Energy projections for many Asian-Pacific and other countries through 2050, with information on types of energy consumed and power sector composition.

aperc.ieej.or.jp/publications/r…
Read 21 tweets
Message to fellow climate scientists & #ClimateTwitter: After seeing many variations on theme "Are we going to reach a catastrophe in 12 years?”, I think it could be more helpful if we were focusing instead on: "How much climate change can still be considered safe?” (Thread; 1/n)
This thread builds upon my recent @theAGU webinar (see below) and the @IPCC_CH #SR15 report… (2/n)
Many scientists point - rightfully - to the fact that we cannot state with certainty that climate would suddenly go berserk in 12 years if we weren’t doing any climate mitigation. But who can state with certainty that we would be safe beyond that stage or even before that? (3/n)
Read 23 tweets
Dear #ClimateTwitter - I've seen your recent tweets about mental wear-and-tear from the staggering amount of work before you, often draped in a blanket of hateful resentment about your work. I have felt it too, for 15 years. Let me tell you a true story about why you matter. 1/n
I'm from Oklahoma. You know about a big part of our climate history. They've written novels about it. Woody wrote songs about it. We lost a fifth of our population to it. 2/n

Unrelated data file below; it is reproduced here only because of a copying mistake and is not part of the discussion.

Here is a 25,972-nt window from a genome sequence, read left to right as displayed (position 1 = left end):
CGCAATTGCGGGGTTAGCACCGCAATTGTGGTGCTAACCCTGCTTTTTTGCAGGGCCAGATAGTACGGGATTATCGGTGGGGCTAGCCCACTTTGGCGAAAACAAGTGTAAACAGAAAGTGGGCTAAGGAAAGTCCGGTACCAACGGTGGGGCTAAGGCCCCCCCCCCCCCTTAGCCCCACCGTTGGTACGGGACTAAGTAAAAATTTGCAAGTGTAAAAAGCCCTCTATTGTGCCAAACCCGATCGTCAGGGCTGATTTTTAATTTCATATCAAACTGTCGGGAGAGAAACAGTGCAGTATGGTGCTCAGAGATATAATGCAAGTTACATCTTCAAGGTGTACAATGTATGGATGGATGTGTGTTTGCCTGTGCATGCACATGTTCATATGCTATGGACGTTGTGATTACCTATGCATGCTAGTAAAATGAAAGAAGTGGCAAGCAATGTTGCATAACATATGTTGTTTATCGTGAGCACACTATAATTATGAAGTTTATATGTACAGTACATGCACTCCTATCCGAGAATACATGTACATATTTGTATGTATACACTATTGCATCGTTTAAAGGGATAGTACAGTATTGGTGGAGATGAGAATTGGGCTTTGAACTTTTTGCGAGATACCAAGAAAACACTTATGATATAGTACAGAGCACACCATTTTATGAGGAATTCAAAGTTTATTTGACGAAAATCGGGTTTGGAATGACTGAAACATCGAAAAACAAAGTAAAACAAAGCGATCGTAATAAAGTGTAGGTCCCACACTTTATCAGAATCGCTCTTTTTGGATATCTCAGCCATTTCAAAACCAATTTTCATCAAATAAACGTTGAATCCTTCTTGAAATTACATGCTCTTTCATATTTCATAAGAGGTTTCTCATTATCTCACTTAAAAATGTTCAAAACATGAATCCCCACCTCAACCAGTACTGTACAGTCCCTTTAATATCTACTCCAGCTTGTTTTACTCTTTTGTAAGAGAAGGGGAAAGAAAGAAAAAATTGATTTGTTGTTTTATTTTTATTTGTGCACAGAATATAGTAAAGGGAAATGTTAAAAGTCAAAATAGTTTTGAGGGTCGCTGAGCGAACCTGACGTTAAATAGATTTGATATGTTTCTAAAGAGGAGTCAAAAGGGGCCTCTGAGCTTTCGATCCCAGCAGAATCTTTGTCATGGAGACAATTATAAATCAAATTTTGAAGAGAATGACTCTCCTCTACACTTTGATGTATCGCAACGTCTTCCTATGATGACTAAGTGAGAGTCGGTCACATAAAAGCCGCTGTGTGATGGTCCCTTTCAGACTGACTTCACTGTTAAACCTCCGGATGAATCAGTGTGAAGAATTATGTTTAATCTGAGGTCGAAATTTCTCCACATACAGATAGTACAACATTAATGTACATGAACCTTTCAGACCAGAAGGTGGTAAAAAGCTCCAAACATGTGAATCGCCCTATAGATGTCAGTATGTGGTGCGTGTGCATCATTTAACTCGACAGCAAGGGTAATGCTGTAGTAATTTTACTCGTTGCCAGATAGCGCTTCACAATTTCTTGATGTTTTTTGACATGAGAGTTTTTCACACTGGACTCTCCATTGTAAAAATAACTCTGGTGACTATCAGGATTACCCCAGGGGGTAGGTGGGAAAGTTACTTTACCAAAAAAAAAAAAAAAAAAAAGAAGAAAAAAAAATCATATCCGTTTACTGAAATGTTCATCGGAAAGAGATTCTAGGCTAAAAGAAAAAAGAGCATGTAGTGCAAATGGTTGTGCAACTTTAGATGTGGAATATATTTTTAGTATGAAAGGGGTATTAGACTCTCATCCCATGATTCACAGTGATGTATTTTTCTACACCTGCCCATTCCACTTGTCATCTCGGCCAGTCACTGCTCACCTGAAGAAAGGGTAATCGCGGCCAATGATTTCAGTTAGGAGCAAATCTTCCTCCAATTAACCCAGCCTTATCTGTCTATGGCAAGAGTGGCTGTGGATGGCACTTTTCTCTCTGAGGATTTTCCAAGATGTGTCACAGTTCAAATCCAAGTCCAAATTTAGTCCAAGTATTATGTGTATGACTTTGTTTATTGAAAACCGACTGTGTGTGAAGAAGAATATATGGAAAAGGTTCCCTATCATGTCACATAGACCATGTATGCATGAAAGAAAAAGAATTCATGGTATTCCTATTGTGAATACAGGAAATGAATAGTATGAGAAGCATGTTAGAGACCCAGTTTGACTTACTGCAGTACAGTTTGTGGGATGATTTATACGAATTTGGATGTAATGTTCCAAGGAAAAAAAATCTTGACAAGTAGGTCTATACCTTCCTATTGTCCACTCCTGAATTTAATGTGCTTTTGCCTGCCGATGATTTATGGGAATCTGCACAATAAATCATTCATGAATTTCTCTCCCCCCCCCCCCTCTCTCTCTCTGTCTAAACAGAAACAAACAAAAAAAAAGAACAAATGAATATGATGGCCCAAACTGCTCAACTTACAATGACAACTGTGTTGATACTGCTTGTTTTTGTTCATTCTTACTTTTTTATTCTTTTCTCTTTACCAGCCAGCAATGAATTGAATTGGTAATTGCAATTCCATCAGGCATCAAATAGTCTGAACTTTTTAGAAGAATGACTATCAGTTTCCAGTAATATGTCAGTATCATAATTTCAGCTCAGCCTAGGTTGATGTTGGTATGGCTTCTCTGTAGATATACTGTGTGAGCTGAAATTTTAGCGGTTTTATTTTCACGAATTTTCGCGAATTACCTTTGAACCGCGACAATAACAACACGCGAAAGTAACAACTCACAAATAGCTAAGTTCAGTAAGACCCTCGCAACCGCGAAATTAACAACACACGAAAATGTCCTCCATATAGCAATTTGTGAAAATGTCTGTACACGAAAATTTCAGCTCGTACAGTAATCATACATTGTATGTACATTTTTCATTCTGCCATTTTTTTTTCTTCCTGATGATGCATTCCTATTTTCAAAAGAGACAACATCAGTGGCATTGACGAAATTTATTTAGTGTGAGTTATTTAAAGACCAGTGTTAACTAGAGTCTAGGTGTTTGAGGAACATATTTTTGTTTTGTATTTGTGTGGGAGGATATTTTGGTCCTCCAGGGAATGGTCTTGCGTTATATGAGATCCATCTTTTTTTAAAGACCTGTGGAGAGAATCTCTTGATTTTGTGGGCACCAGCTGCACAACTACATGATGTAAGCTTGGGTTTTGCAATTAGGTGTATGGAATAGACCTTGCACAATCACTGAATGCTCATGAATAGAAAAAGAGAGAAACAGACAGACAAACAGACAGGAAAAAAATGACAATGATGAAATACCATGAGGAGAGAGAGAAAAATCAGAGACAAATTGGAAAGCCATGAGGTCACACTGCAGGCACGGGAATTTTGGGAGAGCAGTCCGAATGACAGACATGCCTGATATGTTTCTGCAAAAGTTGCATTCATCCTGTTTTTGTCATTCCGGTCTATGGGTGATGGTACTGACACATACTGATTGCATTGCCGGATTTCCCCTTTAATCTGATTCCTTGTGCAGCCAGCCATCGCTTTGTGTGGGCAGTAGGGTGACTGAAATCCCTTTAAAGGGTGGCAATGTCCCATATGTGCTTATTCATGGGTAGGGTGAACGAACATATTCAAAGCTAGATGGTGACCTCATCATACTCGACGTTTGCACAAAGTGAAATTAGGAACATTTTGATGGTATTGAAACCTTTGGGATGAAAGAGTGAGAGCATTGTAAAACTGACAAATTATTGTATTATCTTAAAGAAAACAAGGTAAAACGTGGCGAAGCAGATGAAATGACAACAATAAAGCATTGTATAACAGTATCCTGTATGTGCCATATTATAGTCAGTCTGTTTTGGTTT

The girl standing on your left / her right is Idris Grubis. That's probably her little sister Gladys on the lap. That's probably their birth mother, Lutie. This was during good times, near Crowder, OK, in the 1920s. My grandmother, Vivian, told me about these girls. 3/n
Read 18 tweets
There are a couple insights in this @sullydish piece (referencing @NiskanenCenter) that are being missed by #energytwitter (yay) and #climatetwitter (yikes), which are easily titillated by invocations of nuclear power 1/ nymag.com/intelligencer/…
The scale of climate is massive and the empirics—shrinking carbon budget—rising emissions) show we are going in exactly the wrong direction. So even if you have moderate tendencies, there is every reason to demand immediate policy changes and shift action. 2/
For the moderate, that means less technocratic solutions, but ambition must be similar. So big up to @aoc @DataProgress @newconsensus @rgunns et al for raising the stakes for us all and @PostOpinions for offering a counter 3/ washingtonpost.com/opinions/want-…
Read 7 tweets